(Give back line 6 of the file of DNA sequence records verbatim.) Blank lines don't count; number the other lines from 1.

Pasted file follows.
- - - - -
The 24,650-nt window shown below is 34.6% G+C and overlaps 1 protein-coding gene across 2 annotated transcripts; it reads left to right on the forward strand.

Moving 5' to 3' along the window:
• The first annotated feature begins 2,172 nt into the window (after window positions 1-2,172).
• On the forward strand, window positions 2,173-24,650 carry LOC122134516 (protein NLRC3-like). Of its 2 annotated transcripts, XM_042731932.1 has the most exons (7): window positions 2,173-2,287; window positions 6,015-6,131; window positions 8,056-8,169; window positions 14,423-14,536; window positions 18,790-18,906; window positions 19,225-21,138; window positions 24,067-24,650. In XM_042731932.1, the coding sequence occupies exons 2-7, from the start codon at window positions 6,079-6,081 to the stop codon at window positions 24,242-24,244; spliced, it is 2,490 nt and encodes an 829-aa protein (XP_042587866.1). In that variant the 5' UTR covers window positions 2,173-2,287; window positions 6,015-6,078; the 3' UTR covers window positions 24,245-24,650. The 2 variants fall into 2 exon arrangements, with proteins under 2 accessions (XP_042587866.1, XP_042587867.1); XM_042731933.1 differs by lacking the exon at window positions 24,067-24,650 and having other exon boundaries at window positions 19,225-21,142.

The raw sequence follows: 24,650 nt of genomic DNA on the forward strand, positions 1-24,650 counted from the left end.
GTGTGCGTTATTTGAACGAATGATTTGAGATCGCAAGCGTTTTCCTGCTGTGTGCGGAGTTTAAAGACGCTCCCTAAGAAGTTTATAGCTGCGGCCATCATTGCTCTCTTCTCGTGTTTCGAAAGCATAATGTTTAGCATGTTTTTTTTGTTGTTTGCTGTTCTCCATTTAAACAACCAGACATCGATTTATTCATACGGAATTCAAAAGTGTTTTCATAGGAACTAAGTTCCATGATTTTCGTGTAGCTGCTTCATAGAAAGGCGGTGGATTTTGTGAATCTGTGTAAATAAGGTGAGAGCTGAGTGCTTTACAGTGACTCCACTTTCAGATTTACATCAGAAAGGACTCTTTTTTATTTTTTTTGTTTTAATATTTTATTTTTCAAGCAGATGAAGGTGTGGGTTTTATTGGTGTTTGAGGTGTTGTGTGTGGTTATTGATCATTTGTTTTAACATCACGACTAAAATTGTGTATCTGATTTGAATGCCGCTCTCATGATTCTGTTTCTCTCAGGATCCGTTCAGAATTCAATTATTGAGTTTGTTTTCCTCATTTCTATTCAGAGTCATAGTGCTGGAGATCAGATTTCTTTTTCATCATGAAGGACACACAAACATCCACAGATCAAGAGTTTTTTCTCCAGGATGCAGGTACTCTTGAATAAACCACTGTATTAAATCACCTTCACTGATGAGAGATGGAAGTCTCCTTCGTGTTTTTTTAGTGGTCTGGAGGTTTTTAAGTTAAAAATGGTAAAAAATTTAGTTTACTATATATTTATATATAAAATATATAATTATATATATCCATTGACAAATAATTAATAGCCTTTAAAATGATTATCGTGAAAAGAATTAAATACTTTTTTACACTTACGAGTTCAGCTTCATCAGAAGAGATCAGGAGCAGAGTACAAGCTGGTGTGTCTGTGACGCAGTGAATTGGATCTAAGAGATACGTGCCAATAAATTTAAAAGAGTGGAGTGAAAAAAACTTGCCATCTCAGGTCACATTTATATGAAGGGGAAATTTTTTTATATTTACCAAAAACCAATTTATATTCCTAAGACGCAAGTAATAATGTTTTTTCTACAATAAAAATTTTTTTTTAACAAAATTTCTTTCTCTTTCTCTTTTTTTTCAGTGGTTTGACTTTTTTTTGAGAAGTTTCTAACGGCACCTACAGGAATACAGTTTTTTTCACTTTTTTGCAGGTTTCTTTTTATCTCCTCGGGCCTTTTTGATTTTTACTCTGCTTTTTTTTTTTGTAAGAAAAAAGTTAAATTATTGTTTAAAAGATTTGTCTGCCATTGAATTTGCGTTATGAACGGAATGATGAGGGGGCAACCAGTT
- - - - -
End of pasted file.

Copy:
GTGTGCGTTATTTGAACGAATGATTTGAGATCGCAAGCGTTTTCCTGCTGTGTGCGGAGTTTAAAGACGCTCCCTAAGAAGTTTATAGCTGCGGCCATCATTGCTCTCTTCTCGTGTTTCGAAAGCATAATGTTTAGCATGTTTTTTTTGTTGTTTGCTGTTCTCCATTTAAACAACCAGACATCGATTTATTCATACGGAATTCAAAAGTGTTTTCATAGGAACTAAGTTCCATGATTTTCGTGTAGCTGCTTCATAGAAAGGCGGTGGATTTTGTGAATCTGTGTAAATAAGGTGAGAGCTGAGTGCTTTACAGTGACTCCACTTTCAGATTTACATCAGAAAGGACTCTTTTTTATTTTTTTTGTTTTAATATTTTATTTTTCAAGCAGATGAAGGTGTGGGTTTTATTGGTGTTTGAGGTGTTGTGTGTGGTTATTGATCATTTGTTTTAACATCACGACTAAAATTGTGTATCTGATTTGAATGCCGCTCTCATGATTCTGTTTCTCTCAGGATCCGTTCAGAATTCAATTATTGAGTTTGTTTTCCTCATTTCTATTCAGAGTCATAGTGCTGGAGATCAGATTTCTTTTTCATCATGAAGGACACACAAACATCCACAGATCAAGAGTTTTTTCTCCAGGATGCAGGTACTCTTGAATAAACCACTGTATTAAATCACCTTCACTGATGAGAGATGGAAGTCTCCTTCGTGTTTTTTTAGTGGTCTGGAGGTTTTTAAGTTAAAAATGGTAAAAAATTTAGTTTACTATATATTTATATATAAAATATATAATTATATATATCCATTGACAAATAATTAATAGCCTTTAAAATGATTATCGTGAAAAGAATTAAATACTTTTTTACACTTACGAGTTCAGCTTCATCAGAAGAGATCAGGAGCAGAGTACAAGCTGGTGTGTCTGTGACGCAGTGAATTGGATCTAAGAGATACGTGCCAATAAATTTAAAAGAGTGGAGTGAAAAAAACTTGCCATCTCAGGTCACATTTATATGAAGGGGAAATTTTTTTATATTTACCAAAAACCAATTTATATTCCTAAGACGCAAGTAATAATGTTTTTTCTACAATAAAAATTTTTTTTTAACAAAATTTCTTTCTCTTTCTCTTTTTTTTCAGTGGTTTGACTTTTTTTTGAGAAGTTTCTAACGGCACCTACAGGAATACAGTTTTTTTCACTTTTTTGCAGGTTTCTTTTTATCTCCTCGGGCCTTTTTGATTTTTACTCTGCTTTTTTTTTTTGTAAGAAAAAAGTTAAATTATTGTTTAAAAGATTTGTCTGCCATTGAATTTGCGTTATGAACGGAATGATGAGGGGGCAACCAGTT